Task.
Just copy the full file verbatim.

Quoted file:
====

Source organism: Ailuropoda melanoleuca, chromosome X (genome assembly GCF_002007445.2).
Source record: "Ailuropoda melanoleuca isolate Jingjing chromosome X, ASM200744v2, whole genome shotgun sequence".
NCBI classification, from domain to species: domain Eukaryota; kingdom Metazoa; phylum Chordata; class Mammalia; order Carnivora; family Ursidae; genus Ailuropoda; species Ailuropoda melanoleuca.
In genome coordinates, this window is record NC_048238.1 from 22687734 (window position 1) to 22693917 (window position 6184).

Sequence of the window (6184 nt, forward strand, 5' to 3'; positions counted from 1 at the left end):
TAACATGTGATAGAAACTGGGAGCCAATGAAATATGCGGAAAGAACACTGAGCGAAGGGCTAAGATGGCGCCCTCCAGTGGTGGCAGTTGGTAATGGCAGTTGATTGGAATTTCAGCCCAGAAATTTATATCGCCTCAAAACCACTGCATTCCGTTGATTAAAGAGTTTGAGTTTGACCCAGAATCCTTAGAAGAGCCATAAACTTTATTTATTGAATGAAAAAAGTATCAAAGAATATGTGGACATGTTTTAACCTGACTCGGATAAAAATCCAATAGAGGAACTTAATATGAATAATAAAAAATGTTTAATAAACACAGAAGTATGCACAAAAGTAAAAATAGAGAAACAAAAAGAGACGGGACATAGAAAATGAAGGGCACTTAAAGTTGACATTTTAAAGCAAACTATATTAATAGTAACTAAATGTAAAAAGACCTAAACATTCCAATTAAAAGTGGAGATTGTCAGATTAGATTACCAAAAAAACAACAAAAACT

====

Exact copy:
Source organism: Ailuropoda melanoleuca, chromosome X (genome assembly GCF_002007445.2).
Source record: "Ailuropoda melanoleuca isolate Jingjing chromosome X, ASM200744v2, whole genome shotgun sequence".
NCBI classification, from domain to species: domain Eukaryota; kingdom Metazoa; phylum Chordata; class Mammalia; order Carnivora; family Ursidae; genus Ailuropoda; species Ailuropoda melanoleuca.
In genome coordinates, this window is record NC_048238.1 from 22687734 (window position 1) to 22693917 (window position 6184).

Sequence of the window (6184 nt, forward strand, 5' to 3'; positions counted from 1 at the left end):
TAACATGTGATAGAAACTGGGAGCCAATGAAATATGCGGAAAGAACACTGAGCGAAGGGCTAAGATGGCGCCCTCCAGTGGTGGCAGTTGGTAATGGCAGTTGATTGGAATTTCAGCCCAGAAATTTATATCGCCTCAAAACCACTGCATTCCGTTGATTAAAGAGTTTGAGTTTGACCCAGAATCCTTAGAAGAGCCATAAACTTTATTTATTGAATGAAAAAAGTATCAAAGAATATGTGGACATGTTTTAACCTGACTCGGATAAAAATCCAATAGAGGAACTTAATATGAATAATAAAAAATGTTTAATAAACACAGAAGTATGCACAAAAGTAAAAATAGAGAAACAAAAAGAGACGGGACATAGAAAATGAAGGGCACTTAAAGTTGACATTTTAAAGCAAACTATATTAATAGTAACTAAATGTAAAAAGACCTAAACATTCCAATTAAAAGTGGAGATTGTCAGATTAGATTACCAAAAAAACAACAAAAACT